From 6 or 6:30 A.M. you see them in groups sitting on the curb, sometimes dozing off or leaning on a pole, fence or tree – and waiting.
Around half an hour earlier they successfully went through one of the crossings from the West Bank into Israel; that is, they have permits to enter. The early hour indicates that they’re laborers, and they’re waiting there for two reasons: Either their transportation to work hasn’t yet arrived, or they’re waiting for someone to hire them.
One of them is Maher, 34, from the Jenin area, who in August and September waited daily on the other side of the Sha’ar Ephraim crossing (between Tul Karm and Taibeh) for someone needing a painter or handyman.
Maher belongs to the category of Palestinians who are forced to buy an Israeli work permit. A recent study by the Bank of Israel estimates that around one-third of West Bank workers in Israel must do this, thus in 2018 more than 20,000 people paid almost half a billion shekels ($140 million) to brokers and Israeli companies and employers.
They each pay between 1,500 shekels and 2,500 shekels a month – between one-third and one-half of their potential earning power in Israel. Maher paid 2,500 shekels in August and 2,500 in September, but he estimates that he didn’t work more than 20 days in the entire two-month period. After deducting travel costs, he took home only a few hundred shekels each month.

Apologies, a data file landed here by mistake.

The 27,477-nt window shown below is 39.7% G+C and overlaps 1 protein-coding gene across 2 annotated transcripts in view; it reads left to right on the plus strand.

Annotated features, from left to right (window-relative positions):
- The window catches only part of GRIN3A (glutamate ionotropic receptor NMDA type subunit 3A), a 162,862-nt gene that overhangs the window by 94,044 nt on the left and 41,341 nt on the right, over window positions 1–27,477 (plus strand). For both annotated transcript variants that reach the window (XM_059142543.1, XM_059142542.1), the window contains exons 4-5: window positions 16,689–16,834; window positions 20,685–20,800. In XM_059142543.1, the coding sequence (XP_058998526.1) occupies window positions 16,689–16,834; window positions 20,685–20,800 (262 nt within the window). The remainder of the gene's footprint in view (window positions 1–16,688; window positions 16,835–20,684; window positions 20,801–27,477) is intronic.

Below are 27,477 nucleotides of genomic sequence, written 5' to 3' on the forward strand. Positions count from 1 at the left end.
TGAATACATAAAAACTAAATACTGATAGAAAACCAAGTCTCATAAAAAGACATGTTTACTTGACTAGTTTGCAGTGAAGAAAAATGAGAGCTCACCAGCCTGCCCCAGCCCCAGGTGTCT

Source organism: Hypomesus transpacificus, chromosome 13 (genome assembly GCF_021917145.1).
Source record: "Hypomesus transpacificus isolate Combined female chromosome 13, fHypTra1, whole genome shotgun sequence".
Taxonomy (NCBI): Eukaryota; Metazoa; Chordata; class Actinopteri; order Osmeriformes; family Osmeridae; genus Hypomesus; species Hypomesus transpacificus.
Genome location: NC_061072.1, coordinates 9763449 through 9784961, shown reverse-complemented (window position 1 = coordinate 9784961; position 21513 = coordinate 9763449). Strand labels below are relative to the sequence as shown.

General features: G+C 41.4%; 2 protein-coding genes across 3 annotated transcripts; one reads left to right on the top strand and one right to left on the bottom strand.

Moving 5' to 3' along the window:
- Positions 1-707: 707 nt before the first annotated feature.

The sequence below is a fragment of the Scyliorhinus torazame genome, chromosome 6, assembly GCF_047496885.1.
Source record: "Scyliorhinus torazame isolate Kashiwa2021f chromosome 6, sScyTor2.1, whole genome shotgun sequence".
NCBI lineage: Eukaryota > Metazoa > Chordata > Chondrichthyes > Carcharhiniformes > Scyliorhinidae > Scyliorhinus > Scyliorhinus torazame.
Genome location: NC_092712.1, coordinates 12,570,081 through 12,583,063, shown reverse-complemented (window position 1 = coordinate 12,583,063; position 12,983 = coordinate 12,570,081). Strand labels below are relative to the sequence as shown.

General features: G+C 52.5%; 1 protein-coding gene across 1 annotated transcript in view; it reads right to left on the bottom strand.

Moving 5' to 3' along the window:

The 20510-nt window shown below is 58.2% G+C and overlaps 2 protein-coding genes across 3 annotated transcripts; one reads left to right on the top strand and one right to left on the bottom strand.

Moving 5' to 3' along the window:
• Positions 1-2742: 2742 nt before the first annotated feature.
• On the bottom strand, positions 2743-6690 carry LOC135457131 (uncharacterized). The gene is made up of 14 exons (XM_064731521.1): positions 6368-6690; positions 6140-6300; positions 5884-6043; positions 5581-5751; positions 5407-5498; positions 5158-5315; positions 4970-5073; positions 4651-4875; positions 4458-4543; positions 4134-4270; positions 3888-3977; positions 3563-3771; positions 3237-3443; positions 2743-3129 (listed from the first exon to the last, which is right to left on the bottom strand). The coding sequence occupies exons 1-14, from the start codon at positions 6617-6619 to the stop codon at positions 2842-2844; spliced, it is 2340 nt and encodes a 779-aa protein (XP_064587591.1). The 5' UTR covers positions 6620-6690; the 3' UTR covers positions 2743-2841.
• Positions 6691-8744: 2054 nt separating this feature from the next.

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Field activists in the rights groups Kav La’Oved and Machsom Watch say they’ve heard of higher amounts being charged for each permit. This trading in permits is illegal, and needless to say, whether it’s a proper permit or a bought one, all pass the regular security screenings and checks.
The Bank of Israel study, published at the end of September, backs up an estimate five years ago by Kav La’Oved, which offers legal aid and advice to workers from various communities whose rights aren’t protected by Israel’s Histadrut labor federation. The May 2014 report said that based on questionnaires answered by 100 laborers, between 25 and 30 percent of the Palestinian workers are forced to buy their permits.
The new study gives a conservative estimate of the profits in the illegal permits’ business in 2018: 122 million shekels. This money is divided among brokers, Israeli clerks and the employers whose names appear on the permits.
The study doesn’t try to estimate the distribution of the profits among the various people involved. Khaled Dukhi, a labor lawyer with Kav La’Oved, says the practice is expanding daily “because it’s profitable, even more than actually hiring a laborer. What’s really disturbing is that everyone knows about the practice and who’s involved – Israelis and Palestinians, Jews and Arabs.”
The study mentions the 2013 conviction of an Israeli who ran an illegal network that traded in permits. He bribed two Israeli clerks and with the help of four Palestinian brokers sold 1,341 work permits for 4 million shekels between 2007 and 2010. Maher told Haaretz that he paid the money at an office that operates openly in Jenin and claims to be a lawyers’ office. Around a month later, the office told him his work permit was waiting for him.
At best, the Palestinians who were forced to buy a permit find long-term work with one employer. At worst, they’re using the phony permit to seek casual, daily employment. Sometimes it can take two or three months to find work. Sometimes the permit expires before they succeed.